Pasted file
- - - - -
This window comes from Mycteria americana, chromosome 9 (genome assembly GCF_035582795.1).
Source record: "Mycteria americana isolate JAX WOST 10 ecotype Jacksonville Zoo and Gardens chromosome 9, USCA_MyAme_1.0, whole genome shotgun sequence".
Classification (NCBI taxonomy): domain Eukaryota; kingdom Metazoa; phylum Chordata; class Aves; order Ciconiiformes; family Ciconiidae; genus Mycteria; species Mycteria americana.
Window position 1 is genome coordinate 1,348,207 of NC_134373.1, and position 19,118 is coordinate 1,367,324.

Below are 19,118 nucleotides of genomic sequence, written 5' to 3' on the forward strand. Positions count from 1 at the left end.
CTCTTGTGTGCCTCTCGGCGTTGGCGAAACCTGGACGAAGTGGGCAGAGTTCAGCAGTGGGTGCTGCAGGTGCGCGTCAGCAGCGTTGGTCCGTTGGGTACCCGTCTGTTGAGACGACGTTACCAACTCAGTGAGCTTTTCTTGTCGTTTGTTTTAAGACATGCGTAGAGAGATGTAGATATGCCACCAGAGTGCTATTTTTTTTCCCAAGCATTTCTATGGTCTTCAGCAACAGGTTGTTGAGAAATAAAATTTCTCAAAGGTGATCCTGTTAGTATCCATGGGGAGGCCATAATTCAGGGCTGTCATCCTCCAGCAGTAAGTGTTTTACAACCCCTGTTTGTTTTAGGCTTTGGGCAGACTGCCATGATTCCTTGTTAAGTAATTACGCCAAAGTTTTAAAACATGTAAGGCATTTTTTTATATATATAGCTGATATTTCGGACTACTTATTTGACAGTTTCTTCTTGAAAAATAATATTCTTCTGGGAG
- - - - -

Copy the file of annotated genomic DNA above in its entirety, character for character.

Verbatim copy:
This window comes from Mycteria americana, chromosome 9 (genome assembly GCF_035582795.1).
Source record: "Mycteria americana isolate JAX WOST 10 ecotype Jacksonville Zoo and Gardens chromosome 9, USCA_MyAme_1.0, whole genome shotgun sequence".
Classification (NCBI taxonomy): domain Eukaryota; kingdom Metazoa; phylum Chordata; class Aves; order Ciconiiformes; family Ciconiidae; genus Mycteria; species Mycteria americana.
Window position 1 is genome coordinate 1,348,207 of NC_134373.1, and position 19,118 is coordinate 1,367,324.

Below are 19,118 nucleotides of genomic sequence, written 5' to 3' on the forward strand. Positions count from 1 at the left end.
CTCTTGTGTGCCTCTCGGCGTTGGCGAAACCTGGACGAAGTGGGCAGAGTTCAGCAGTGGGTGCTGCAGGTGCGCGTCAGCAGCGTTGGTCCGTTGGGTACCCGTCTGTTGAGACGACGTTACCAACTCAGTGAGCTTTTCTTGTCGTTTGTTTTAAGACATGCGTAGAGAGATGTAGATATGCCACCAGAGTGCTATTTTTTTTCCCAAGCATTTCTATGGTCTTCAGCAACAGGTTGTTGAGAAATAAAATTTCTCAAAGGTGATCCTGTTAGTATCCATGGGGAGGCCATAATTCAGGGCTGTCATCCTCCAGCAGTAAGTGTTTTACAACCCCTGTTTGTTTTAGGCTTTGGGCAGACTGCCATGATTCCTTGTTAAGTAATTACGCCAAAGTTTTAAAACATGTAAGGCATTTTTTTATATATATAGCTGATATTTCGGACTACTTATTTGACAGTTTCTTCTTGAAAAATAATATTCTTCTGGGAG